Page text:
• Nicholas P. Linthorne
  • B. A. Kemble
Keywords: athletics, high jump, mathematical model, computer simulation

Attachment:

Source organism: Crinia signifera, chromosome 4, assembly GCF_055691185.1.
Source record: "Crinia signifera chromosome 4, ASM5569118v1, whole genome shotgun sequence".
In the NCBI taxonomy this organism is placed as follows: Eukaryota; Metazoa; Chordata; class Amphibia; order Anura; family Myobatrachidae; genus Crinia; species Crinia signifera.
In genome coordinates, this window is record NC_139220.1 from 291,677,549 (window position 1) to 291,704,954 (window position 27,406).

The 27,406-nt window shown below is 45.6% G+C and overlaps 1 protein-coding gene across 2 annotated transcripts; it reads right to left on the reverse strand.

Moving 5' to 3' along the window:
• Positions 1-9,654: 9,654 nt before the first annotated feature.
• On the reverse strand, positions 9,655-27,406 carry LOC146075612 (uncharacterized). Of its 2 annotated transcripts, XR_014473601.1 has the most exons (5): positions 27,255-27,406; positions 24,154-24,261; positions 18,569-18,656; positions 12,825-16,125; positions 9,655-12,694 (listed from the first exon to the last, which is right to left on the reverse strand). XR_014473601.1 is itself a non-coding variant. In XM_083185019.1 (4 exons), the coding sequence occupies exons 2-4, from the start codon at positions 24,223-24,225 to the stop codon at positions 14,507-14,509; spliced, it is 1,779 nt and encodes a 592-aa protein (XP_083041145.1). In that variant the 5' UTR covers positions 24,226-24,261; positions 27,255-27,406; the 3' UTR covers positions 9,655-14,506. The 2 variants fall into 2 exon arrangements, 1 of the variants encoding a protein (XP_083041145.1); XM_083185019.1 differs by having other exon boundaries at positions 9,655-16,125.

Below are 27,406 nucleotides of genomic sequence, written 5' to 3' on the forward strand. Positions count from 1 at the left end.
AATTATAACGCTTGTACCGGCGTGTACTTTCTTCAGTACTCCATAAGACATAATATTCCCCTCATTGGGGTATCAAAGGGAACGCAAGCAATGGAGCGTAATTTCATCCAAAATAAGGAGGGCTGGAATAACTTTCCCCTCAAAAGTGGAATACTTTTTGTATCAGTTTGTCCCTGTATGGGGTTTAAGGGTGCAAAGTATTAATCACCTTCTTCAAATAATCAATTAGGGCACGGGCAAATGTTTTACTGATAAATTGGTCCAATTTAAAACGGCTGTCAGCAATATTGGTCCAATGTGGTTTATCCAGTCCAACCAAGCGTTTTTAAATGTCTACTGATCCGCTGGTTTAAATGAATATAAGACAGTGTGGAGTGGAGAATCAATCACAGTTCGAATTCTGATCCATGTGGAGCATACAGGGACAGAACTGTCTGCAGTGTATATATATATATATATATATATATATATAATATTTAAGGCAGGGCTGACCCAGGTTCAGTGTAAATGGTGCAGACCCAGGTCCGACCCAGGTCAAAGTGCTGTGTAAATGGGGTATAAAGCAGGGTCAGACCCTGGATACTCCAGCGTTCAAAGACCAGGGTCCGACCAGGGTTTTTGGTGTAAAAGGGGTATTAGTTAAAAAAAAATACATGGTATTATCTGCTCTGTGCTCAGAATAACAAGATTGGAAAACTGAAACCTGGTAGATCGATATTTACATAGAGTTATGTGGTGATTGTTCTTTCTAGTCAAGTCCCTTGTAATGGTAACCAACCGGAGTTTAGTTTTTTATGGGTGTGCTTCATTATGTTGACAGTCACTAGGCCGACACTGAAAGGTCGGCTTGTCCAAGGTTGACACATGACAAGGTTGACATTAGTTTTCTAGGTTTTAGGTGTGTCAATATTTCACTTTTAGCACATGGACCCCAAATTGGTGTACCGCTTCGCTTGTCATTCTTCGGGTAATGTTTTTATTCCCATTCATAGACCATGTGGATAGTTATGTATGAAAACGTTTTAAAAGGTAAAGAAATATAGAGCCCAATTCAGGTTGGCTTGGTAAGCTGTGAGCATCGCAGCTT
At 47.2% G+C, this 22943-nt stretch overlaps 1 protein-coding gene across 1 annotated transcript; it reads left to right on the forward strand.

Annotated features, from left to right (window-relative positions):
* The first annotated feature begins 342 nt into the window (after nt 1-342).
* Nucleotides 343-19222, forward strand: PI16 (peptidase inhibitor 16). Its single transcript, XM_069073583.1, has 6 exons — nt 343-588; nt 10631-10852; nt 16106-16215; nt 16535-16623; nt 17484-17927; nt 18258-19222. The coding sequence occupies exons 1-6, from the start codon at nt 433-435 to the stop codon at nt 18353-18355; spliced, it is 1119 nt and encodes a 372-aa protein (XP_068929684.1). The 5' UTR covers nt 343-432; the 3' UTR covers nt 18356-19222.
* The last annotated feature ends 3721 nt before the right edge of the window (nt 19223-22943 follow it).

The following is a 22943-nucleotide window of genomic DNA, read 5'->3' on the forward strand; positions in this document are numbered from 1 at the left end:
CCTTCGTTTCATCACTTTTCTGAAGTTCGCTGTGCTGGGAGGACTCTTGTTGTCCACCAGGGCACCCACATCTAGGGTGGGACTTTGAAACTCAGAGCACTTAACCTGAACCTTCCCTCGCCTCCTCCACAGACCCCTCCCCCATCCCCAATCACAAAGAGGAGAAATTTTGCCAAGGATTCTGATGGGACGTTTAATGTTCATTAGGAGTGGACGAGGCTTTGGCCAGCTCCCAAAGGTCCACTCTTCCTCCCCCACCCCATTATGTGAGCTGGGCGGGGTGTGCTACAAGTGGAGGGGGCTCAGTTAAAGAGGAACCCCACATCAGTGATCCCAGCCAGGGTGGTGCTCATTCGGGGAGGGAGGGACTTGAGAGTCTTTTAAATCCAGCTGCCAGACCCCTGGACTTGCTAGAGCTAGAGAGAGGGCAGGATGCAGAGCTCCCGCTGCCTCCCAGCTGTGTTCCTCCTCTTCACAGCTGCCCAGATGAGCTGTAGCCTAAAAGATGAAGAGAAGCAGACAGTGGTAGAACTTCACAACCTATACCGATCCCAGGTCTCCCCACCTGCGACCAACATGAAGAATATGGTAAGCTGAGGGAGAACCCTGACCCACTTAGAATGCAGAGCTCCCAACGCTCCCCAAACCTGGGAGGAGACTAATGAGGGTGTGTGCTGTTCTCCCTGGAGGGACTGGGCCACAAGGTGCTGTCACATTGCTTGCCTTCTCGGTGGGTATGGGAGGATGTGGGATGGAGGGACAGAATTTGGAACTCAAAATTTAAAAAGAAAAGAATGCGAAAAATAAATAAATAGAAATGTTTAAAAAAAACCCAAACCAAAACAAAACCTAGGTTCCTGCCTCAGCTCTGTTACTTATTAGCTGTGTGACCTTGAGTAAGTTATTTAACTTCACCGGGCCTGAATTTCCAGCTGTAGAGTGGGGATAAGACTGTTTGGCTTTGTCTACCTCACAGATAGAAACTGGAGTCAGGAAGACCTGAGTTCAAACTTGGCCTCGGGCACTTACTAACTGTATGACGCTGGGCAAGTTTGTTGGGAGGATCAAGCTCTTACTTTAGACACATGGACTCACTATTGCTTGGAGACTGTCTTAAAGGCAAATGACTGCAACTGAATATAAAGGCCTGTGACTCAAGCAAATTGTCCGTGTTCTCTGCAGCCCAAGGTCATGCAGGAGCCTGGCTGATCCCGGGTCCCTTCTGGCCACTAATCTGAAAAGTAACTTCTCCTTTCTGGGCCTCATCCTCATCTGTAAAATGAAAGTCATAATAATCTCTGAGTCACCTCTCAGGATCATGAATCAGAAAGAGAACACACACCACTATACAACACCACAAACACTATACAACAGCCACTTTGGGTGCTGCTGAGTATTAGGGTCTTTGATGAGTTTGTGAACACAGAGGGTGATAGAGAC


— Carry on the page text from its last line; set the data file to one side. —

INTRODUCTION: Alexander (1990) produced a model of jumping that predicts optimum techniques that are in good agreement with those used by high jumpers and long jumpers. We have refined Alexander’s model and used it to more closely examine the take-off technique in the high jump. In particular, we examined the sensitivity of the athlete’s performance to deviations from the optimum technique, and the dependence of the optimum technique on the athlete’s leg strength and leg length. The results from this work are to be incorporated into a biomechanical analysis program conducted for Athletics Australia. The aim is to improve the performance of Australian high jumpers through relevant and timely biomechanical analysis. Similar work investigating the take-off in the long jump is also in progress. METHODS: The mathematical model incorporates the geometry of the athlete’s legs and the properties of the leg extensor muscles. In this model, the leg angle is the angle between the ground and the line joining the foot to the hip; and the knee angle is the angle included between the thigh and the shank. The model’s anthropometric values were adjusted to be representative of elite male and elite female athletes, and many jumps were then simulated with various run-up speeds and angles of the leg and knee at touchdown. RESULTS: The simulations predict the observed differences between male and female athletes in their optimum take-off technique (Dapena et al., 1990). Because of their longer legs and greater leg strength, male athletes should use a faster run-up and have a greater leg angle at touchdown than female athletes. For an individual athlete, jumping performance is only moderately sensitive to deviations from the optimum take-off technique. As training increases the athlete’s leg strength, the optimum jump performance improves, but the run-up speed must be faster, and the leg angle at touchdown must be increased. The simulations also predict the observed changes in jump performance, leg angle, and knee angle as an athlete uses a progressively faster run-up (Greig and Yeadon, 1997). It is planned to use the model to investigate the effect on jump performance of the athlete’s crural index, and of the design of the jumper’s shoe. CONCLUSIONS: This relatively simple model accurately predicts the observed relationships between the performance parameters in elite high jumpers. REFERENCES: Alexander, R. (1990). Optimum Take-Off Techniques for High and Long Jumps. Philosophical Transactions of the Royal Society of London, Series B 329, 3-10. Dapena, J., McDonald, C., Cappaert, J. (1990). A Regression Analysis of High Jumping Technique. International Journal of Sport Biomechanics 6, 246-260. Greig, M. P., Yeadon, M. R. (1997). The Influence of the Approach on High Jump Performance. Athletics Coach 30, 10-13.